Enjoy this guest blog from Benefits by Design (BBD) Inc.
There are many innovative ways to help employers save money on a benefit plan. An Administrative Only Services (ASO) plan is a great example of this. ASO covers employees for Extended Health and Dental in the same manner as regular, fully insured benefits do. However, instead of paying premiums, employers pay only for covered claim, plus administration fees, and applicable taxes.
Pros of an Administrative Only Services (ASO) plan
In order for an ASO plan to be a good fit, the group should have the ability to accept and manage risk and fluctuations in cashflow.
Lower Cost of Delivery in the Long-Run
Under a fully insured plan, a group pays the agreed upon amount of premiums each month, regardless of how much the plan is used. In an ASO plan, because no premiums are charged, the group is only paying for the cost of claims plus fees and taxes. Therefore, the group is only paying for the plan usage, and any savings remain in the company’s pockets instead of the insurers.
Same Great Service, Greater Flexibility
With an ASO businesses get greater flexibility in plan design structure and coverage. For example, they can choose exactly what medical items will and won’t be covered, specify maximums and frequency limits, and add formulary drug options. Usually, when a company implements a fully insured program, they are subject to choosing a pre-designed one with limited options to adjust.
Greater Plan Transparency
Because the corporation is only paying for what your employees claim, it is really easy to see exactly what you are paying for. There are no reserves to establish, and fees are set as a percentage of the cost of covering the claims, which is very easy to see and calculate. Plans are billed in arrears, with no additional hidden charges.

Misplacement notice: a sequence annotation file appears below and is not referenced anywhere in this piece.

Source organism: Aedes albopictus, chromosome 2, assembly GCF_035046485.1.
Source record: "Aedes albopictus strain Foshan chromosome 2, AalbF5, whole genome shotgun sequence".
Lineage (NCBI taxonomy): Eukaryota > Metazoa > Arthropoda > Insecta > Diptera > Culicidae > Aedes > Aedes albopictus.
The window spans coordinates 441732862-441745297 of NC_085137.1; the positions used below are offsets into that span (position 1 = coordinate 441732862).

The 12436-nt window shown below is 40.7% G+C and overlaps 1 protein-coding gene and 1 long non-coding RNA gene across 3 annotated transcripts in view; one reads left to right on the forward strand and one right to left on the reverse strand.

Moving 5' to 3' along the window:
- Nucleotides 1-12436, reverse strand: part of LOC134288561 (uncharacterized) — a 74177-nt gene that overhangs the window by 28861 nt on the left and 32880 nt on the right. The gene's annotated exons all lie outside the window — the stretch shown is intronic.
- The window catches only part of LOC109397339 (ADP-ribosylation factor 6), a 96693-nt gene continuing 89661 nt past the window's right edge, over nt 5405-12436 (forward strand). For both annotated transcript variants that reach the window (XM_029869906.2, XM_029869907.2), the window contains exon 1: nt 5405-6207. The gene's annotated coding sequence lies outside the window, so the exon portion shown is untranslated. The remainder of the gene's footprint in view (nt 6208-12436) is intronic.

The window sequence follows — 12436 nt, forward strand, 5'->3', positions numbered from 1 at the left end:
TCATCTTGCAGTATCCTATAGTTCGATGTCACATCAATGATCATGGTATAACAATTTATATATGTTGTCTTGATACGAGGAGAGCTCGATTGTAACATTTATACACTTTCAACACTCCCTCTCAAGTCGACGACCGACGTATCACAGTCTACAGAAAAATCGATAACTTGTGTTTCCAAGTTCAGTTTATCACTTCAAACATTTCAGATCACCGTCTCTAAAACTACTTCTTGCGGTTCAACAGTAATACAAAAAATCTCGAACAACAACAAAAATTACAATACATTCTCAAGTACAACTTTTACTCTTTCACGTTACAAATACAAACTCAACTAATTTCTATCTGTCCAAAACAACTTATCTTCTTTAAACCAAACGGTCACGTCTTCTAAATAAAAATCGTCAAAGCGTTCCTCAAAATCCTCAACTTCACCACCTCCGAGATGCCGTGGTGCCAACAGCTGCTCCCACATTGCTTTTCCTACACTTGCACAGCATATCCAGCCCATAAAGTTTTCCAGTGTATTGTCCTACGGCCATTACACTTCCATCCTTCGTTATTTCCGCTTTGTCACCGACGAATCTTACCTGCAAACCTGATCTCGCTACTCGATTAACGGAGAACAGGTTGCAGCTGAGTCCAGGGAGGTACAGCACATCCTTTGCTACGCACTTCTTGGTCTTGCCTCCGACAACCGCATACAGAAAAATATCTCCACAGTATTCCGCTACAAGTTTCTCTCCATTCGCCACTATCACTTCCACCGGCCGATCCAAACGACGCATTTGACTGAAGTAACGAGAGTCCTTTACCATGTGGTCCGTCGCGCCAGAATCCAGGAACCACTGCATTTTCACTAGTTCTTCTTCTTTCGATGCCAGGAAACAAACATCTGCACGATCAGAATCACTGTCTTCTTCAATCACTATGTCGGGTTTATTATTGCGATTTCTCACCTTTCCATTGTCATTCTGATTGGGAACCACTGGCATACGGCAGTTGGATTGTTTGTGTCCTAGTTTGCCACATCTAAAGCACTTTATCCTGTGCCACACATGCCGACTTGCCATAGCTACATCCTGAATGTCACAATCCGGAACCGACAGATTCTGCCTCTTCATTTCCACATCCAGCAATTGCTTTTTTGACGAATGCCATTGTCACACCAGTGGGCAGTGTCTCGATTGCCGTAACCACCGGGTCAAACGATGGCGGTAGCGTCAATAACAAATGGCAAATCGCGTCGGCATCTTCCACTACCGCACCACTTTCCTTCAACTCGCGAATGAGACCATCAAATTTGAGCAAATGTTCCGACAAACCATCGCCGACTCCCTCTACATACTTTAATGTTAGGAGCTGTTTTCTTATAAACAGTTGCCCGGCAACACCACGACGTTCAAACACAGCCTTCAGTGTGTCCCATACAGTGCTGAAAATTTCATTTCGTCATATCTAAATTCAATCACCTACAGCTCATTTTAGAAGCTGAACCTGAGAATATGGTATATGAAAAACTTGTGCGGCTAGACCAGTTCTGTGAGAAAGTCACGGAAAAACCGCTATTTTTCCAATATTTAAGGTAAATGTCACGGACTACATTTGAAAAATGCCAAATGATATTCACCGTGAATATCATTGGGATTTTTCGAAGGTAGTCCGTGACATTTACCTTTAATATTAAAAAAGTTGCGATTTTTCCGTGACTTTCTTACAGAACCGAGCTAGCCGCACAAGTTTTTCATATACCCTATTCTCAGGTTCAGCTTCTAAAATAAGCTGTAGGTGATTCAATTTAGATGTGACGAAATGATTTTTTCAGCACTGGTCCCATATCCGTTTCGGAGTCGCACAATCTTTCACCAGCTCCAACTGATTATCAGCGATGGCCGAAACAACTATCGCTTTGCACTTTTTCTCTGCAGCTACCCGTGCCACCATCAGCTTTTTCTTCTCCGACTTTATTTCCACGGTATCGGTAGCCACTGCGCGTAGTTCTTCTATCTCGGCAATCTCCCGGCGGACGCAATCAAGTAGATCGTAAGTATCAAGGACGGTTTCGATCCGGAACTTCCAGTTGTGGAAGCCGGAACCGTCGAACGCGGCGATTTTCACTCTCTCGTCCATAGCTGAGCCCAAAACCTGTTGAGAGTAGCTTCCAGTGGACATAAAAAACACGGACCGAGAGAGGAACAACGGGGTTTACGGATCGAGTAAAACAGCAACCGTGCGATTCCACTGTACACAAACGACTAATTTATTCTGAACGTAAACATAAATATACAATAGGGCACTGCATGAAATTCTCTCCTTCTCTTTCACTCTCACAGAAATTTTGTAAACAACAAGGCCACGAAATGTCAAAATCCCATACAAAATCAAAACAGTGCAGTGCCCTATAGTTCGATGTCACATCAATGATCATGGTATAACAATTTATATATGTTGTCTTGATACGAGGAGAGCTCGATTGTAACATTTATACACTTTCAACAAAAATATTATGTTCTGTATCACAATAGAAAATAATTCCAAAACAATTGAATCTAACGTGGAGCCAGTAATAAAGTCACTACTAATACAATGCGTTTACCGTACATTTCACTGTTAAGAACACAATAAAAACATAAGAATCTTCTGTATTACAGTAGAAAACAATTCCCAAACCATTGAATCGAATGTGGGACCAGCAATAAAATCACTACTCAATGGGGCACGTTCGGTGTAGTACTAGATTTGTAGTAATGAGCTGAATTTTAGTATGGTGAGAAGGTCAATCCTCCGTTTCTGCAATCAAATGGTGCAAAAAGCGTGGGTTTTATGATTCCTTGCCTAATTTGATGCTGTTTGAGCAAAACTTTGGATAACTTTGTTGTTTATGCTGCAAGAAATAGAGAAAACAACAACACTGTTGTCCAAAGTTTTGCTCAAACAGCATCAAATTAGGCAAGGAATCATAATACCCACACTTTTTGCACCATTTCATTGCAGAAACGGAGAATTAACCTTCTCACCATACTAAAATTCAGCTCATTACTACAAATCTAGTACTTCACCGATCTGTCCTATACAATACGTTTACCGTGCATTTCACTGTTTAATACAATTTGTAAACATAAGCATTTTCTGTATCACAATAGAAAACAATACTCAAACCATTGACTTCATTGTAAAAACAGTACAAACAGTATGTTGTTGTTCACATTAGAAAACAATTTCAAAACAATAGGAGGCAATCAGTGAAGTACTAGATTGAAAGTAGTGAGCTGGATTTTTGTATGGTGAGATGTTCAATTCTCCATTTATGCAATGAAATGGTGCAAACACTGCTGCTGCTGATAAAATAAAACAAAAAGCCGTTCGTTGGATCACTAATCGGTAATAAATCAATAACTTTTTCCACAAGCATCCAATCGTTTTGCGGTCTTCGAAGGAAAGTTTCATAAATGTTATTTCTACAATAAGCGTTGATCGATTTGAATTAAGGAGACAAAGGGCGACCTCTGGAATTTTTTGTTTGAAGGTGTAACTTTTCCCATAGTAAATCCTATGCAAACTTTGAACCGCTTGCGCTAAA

No Renewal Negotiations
Since there are no premiums, there is no need to check the claims experience and balance that with the amount actually paid in claims reimbursement.
Extra Risk Protection for High-Cost Claims is Available
There are some medical expenses, such as high costing medications for chronic conditions, that could be too high to risk for some employers. Employers might feel comfortable taking on the risk of smaller claims but taking on high-cost claims could not be within their ability. Stop-Loss protection is available to help protect against these perils. Claims for an individual that exceed the stop-loss threshold of are removed from the claims owed by the employer. Depending on the plan set-up, the employer might have to pay for the claim initially and then be reimbursed. A typical stop-loss threshold is $10,000, but plans can be set up at the value determined appropriate.
Cons of an Administrative Only Services (ASO) Plan
ASO plans are not for every organization. There are some factors which may mean ASO is not a good fit.
Plan risk is taken on by employer, not insurer
In a traditionally insured plan, the insurance company takes the risk that the claims might go above the Target Loss Ratio (TLR). This would be a calculated loss for the insurer and would ultimately lead to higher premiums at the next renewal. With an ASO plan, the employer takes on the risk. If all employees utilize the benefits plan frequently and submit under multiple eligible expenses, the employer must pay for these claims. Remember, stop-loss protection only protects against a single high-cost claim.
Charges Fluctuate Monthly
ASO plans have direct billing of claims with no calculated month-to-month premiums. This means that employers are not able to budget their monthly employee benefits expenses as they normally would. For example, one month, there could be no claims, the next month there could be ten $120 claims. Therefore, employers will need to have the ability to pay these unknown charges.
There are Budgeted Administrative Services Only (BASO) plans that can help alleviate this. Budgeted rates are set and paid monthly, and generally there is a reconciliation every 12 months. If the total claims are more than the claims costs plus fees, the plan sponsor owes the difference. However, if the total claims are below, those savings belong to the plan sponsor. In this way, the plan sponsor is accepting the risk of underpayment, but reaps the benefits if there is overpayment.
A Deposit Is Still Required
As the billing is done in arrears, a deposit is required. This deposit is held for the duration of the benefit plan. Different insurers will have varying criteria for the amount. At Benefits by Design, the deposit is equal to two months of anticipated claims, administrative fees, commissions, and taxes. The deposit is reviewed at renewal and may require adjustment if demographics have changed significantly.
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